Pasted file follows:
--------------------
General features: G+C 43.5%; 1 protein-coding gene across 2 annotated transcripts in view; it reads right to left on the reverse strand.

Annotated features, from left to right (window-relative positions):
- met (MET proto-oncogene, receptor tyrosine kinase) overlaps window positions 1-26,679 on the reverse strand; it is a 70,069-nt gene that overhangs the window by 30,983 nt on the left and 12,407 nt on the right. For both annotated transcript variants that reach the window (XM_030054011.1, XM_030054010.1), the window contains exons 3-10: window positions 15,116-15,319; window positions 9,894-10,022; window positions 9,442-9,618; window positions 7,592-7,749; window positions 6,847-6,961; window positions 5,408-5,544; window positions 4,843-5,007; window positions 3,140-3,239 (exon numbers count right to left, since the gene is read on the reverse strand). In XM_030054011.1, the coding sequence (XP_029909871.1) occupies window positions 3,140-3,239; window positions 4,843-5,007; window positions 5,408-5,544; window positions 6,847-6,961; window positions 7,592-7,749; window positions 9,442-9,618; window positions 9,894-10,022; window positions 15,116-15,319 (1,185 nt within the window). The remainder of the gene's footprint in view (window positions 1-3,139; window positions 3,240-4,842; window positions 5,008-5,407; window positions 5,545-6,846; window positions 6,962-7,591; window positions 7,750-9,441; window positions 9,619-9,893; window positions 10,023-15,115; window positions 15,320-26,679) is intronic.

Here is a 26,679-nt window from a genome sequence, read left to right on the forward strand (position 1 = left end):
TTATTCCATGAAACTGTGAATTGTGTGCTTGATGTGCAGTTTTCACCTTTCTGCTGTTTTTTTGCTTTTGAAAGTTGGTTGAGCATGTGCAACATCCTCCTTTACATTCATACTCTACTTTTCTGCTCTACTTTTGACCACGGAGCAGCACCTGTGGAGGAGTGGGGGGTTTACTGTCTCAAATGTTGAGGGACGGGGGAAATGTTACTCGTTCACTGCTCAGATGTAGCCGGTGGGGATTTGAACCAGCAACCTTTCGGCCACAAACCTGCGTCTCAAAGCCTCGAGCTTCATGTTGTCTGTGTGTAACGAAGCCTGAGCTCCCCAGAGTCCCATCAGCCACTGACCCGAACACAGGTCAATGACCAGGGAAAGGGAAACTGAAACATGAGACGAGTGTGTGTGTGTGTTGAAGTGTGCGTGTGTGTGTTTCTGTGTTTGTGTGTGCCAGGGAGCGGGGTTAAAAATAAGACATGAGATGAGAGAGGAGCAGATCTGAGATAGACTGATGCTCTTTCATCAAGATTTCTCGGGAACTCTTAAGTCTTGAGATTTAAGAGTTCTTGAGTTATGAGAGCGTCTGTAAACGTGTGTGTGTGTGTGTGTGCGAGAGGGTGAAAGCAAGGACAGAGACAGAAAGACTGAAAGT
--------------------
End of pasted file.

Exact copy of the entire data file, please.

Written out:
General features: G+C 43.5%; 1 protein-coding gene across 2 annotated transcripts in view; it reads right to left on the reverse strand.

Annotated features, from left to right (window-relative positions):
- met (MET proto-oncogene, receptor tyrosine kinase) overlaps window positions 1-26,679 on the reverse strand; it is a 70,069-nt gene that overhangs the window by 30,983 nt on the left and 12,407 nt on the right. For both annotated transcript variants that reach the window (XM_030054011.1, XM_030054010.1), the window contains exons 3-10: window positions 15,116-15,319; window positions 9,894-10,022; window positions 9,442-9,618; window positions 7,592-7,749; window positions 6,847-6,961; window positions 5,408-5,544; window positions 4,843-5,007; window positions 3,140-3,239 (exon numbers count right to left, since the gene is read on the reverse strand). In XM_030054011.1, the coding sequence (XP_029909871.1) occupies window positions 3,140-3,239; window positions 4,843-5,007; window positions 5,408-5,544; window positions 6,847-6,961; window positions 7,592-7,749; window positions 9,442-9,618; window positions 9,894-10,022; window positions 15,116-15,319 (1,185 nt within the window). The remainder of the gene's footprint in view (window positions 1-3,139; window positions 3,240-4,842; window positions 5,008-5,407; window positions 5,545-6,846; window positions 6,962-7,591; window positions 7,750-9,441; window positions 9,619-9,893; window positions 10,023-15,115; window positions 15,320-26,679) is intronic.

Here is a 26,679-nt window from a genome sequence, read left to right on the forward strand (position 1 = left end):
TTATTCCATGAAACTGTGAATTGTGTGCTTGATGTGCAGTTTTCACCTTTCTGCTGTTTTTTTGCTTTTGAAAGTTGGTTGAGCATGTGCAACATCCTCCTTTACATTCATACTCTACTTTTCTGCTCTACTTTTGACCACGGAGCAGCACCTGTGGAGGAGTGGGGGGTTTACTGTCTCAAATGTTGAGGGACGGGGGAAATGTTACTCGTTCACTGCTCAGATGTAGCCGGTGGGGATTTGAACCAGCAACCTTTCGGCCACAAACCTGCGTCTCAAAGCCTCGAGCTTCATGTTGTCTGTGTGTAACGAAGCCTGAGCTCCCCAGAGTCCCATCAGCCACTGACCCGAACACAGGTCAATGACCAGGGAAAGGGAAACTGAAACATGAGACGAGTGTGTGTGTGTGTTGAAGTGTGCGTGTGTGTGTTTCTGTGTTTGTGTGTGCCAGGGAGCGGGGTTAAAAATAAGACATGAGATGAGAGAGGAGCAGATCTGAGATAGACTGATGCTCTTTCATCAAGATTTCTCGGGAACTCTTAAGTCTTGAGATTTAAGAGTTCTTGAGTTATGAGAGCGTCTGTAAACGTGTGTGTGTGTGTGTGTGCGAGAGGGTGAAAGCAAGGACAGAGACAGAAAGACTGAAAGT